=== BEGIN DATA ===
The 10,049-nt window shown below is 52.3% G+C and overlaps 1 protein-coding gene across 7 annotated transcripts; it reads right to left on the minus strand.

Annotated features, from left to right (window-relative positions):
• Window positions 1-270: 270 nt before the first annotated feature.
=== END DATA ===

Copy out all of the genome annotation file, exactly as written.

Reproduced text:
The 10,049-nt window shown below is 52.3% G+C and overlaps 1 protein-coding gene across 7 annotated transcripts; it reads right to left on the minus strand.

Annotated features, from left to right (window-relative positions):
• Window positions 1-270: 270 nt before the first annotated feature.